One block up from Bellagio is Caesar's Palace and the Forum Shops.  More of the same expensive stores all over these two places, so it's safe to say our money didn't exactly make a run for it.  Caesar's is just huge.  The casino is quite separated from the rest of the place, which was nice, but it took us forever to walk past all of the shops, restaurants with famous names (and egos) attached, theaters, and slow-moving people.  This casino had an A-List feel, and we were definitely not part of the A-List.  While I liked the indoor shopping mall at the Forum Shops, I wasn't moved by the casino.  Terrible interior directions.

The Mirage had a nasty perfumed smoke that greeted us just inside the front doors.  Getting through the cloud and past the palm tree oasis entrance (pretty, but trite) was a challenge.  We did really like the Terry Fator Theater lobby area and shop nearby.  The casino area is large, but it was easy to navigate and was well well-marked.  We didn't get to see the volcano explode at night out front, but we did take the tram over to Treasure Island.  These trams really saved our feet, knees, hips, backs, and minds from the pavement and heat.

Treasure Island was probably one of the most well-traveled casinos on the strip by our little party.  We were everywhere in this casino.  The atmosphere, while dated, was lively.  The shops were clean and easy to find.  There didn't seem to be much of a lobby area, but the entrance out front was really neat with the lagoon and pirate ship shows 4x daily.  We didn't have any navigation problems here, and parking was super easy (although not well-marked).

The Stratosphere, for all of its height, failed to measure up.  This casino was probably the most underwhelming spot on the strip.  The interior was a bad attempt at everything, navigation signage was lacking, and the escalators were "closed" (hello? they just turn into stairs).  The shopping area was probably the nicest spot in the whole place simply because it was a quiet spot with few people and several penny masher machines for Dad.  I don't think any of us will be returning to the Stratosphere anytime soon.

Planet Hollywood is definitely a planet unto itself.  That casino and resort is absolutely ginormous.  The Miracle Mile shops are exactly that: a mile of shopping.  The size of this place alone is overwhelming.  While we didn't spend much time in the casino part and only briefly glimpsed the lobby, we wound through the maze that is M&M World and the Coca-Cola store forever.  Planet Hollywood is a sensory overload, and I feel like we would have needed a week just to get acclimated to the visual and scented assaults.  Too much!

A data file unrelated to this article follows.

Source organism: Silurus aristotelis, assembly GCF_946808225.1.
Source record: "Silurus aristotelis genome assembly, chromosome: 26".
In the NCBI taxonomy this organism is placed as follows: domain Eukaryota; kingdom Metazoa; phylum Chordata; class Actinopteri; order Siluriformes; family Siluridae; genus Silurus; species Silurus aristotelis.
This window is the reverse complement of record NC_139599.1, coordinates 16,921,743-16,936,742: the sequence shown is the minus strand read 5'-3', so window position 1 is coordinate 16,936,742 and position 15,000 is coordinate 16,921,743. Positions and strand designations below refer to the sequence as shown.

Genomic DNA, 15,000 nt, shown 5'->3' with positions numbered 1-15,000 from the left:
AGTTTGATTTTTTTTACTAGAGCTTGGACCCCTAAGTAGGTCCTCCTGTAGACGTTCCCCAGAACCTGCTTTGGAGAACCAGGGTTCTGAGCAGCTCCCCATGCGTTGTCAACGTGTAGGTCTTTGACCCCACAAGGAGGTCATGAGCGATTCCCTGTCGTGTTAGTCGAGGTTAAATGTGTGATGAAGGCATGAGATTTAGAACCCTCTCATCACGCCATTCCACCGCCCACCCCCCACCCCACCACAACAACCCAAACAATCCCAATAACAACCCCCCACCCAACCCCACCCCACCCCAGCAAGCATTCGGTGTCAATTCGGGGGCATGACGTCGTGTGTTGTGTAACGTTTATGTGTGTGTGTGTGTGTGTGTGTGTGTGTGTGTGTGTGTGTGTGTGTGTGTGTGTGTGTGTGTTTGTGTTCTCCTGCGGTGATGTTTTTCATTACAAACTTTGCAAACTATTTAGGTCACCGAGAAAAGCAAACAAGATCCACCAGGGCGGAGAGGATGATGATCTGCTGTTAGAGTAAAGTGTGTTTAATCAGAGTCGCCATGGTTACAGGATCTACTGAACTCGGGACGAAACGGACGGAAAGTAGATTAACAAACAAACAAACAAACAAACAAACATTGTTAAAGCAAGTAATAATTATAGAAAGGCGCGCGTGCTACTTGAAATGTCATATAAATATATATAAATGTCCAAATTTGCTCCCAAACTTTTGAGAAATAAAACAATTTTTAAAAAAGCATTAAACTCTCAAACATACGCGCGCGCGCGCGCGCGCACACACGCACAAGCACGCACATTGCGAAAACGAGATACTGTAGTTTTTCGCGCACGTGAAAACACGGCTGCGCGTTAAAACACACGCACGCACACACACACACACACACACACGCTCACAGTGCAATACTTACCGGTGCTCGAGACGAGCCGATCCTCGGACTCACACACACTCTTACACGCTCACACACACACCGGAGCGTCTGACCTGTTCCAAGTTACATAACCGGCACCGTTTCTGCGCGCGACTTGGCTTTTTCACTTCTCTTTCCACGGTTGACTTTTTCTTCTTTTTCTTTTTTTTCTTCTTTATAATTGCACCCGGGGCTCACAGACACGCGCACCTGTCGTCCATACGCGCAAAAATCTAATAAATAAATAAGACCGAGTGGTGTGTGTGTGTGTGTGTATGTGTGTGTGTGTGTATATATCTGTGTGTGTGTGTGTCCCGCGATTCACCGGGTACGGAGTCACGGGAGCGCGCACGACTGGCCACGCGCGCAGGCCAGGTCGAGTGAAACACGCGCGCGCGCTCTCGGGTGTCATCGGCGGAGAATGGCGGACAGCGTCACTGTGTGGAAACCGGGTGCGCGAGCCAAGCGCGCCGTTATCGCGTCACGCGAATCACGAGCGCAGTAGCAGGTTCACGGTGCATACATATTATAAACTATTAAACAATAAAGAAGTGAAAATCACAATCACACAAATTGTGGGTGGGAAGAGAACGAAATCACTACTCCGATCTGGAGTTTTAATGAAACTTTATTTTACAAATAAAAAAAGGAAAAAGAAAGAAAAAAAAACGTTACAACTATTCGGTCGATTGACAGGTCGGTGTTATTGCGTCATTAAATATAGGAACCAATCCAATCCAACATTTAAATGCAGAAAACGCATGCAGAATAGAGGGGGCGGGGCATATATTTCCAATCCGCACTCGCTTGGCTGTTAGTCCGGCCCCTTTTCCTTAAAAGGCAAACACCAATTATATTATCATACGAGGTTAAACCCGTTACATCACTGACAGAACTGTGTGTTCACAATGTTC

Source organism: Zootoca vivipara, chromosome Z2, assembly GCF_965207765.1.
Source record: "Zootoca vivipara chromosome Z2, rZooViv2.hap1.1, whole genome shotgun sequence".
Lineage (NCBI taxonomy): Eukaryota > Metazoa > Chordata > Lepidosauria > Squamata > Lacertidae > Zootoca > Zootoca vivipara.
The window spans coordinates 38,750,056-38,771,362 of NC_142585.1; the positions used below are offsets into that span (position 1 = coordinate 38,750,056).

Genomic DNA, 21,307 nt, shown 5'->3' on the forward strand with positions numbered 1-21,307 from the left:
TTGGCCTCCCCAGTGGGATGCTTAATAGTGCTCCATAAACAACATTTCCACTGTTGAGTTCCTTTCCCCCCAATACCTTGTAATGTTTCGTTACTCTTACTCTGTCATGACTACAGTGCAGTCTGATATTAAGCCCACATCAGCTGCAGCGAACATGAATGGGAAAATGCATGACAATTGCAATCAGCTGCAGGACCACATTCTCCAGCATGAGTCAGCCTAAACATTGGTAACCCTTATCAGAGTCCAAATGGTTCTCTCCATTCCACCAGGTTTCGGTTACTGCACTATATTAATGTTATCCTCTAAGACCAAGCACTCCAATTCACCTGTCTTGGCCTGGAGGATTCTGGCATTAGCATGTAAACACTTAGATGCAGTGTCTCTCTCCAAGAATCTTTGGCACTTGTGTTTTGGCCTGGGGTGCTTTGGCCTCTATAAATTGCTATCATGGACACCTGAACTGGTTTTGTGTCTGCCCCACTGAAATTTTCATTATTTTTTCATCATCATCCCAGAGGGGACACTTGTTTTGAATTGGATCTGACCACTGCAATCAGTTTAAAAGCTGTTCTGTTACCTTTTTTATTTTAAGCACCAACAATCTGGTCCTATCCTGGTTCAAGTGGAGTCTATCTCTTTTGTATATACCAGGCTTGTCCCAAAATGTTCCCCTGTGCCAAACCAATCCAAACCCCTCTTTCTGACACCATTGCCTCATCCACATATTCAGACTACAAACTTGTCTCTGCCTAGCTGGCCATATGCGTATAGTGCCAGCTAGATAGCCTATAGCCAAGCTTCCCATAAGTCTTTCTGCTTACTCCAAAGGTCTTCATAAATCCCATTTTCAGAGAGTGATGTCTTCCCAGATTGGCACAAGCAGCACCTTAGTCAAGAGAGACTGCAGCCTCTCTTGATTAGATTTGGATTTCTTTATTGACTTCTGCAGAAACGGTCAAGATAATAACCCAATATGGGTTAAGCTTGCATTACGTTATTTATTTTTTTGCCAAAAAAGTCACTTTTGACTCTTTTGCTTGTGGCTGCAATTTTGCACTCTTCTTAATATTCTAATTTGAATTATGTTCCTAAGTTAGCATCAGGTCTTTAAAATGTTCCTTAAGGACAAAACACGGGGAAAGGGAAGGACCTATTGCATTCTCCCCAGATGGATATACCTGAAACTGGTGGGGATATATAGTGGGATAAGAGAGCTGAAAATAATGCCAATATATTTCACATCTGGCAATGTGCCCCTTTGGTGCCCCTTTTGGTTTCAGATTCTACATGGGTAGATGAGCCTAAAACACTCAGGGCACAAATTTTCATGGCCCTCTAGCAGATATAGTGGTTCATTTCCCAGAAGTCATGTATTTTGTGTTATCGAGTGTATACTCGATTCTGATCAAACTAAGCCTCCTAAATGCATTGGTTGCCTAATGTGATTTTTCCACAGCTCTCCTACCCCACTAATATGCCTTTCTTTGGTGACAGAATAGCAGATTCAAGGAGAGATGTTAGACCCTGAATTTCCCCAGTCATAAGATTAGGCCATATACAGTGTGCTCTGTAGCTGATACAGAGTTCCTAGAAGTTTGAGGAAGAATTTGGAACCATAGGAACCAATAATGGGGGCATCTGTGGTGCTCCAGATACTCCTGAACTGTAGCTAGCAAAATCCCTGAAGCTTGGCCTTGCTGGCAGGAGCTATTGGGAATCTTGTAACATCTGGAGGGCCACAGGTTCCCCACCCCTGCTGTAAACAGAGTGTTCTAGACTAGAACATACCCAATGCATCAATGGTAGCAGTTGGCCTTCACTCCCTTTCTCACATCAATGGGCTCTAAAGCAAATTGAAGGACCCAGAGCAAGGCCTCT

MGM Grand was probably everyone's favorite casino from our group.  Everything about this place was grand.  The lobby was beautiful and appropriately large.  The casino was well-planned.  The place didn't stink too much.  The theaters and eateries were easy to find but not distracting.  We found maps helpful, and the maps were easy to find.  Shopping, likewise, was easily accomplished along a mall.  Parking proved easy.  Despite the construction happening and an odd layout on the block, the MGM Grand was a very nice stop on our casino tour.

We very briefly visited a couple other spots along the strip, but I didn't get enough of a look to comment on them.  Overall we learned we aren't casino people.  Too much smoke (seriously, it's tough for us), no loud clinking coins anymore (disappointing to see all electronic games), and not enough advertising for the mid-priced restaurants that don't display some big chef's name.

Tomorrow, food reviews.  Tonight, washing the remaining casino stink out of my jeans.

Monday, October 22, 2012

My First Flight!

Taxiing on the runway at Eugene: Las Vegas bound!
Sorry for the absence, dear reader, but I went on vacation to Las Vegas!  I experienced so many things over this last week that I'm going to take several posts to explore everything again.  To start, this post is going to be all about my first flying experiences.

Just popping out of the clouds after take-off (and an hour).
We flew on Allegiant from Eugene, Oregon, to Las Vegas, Nevada on Monday and home again on Friday.  Our airplane was an MD-80 for both flights.  My parents sat in the front two seats on the left side of the aisle, and we sat in the two seats right behind them.  There were three people on the other side of the aisle.  Our airplane was full for both flights as far as I could see.

The clouds thinned out once we reached Nevada.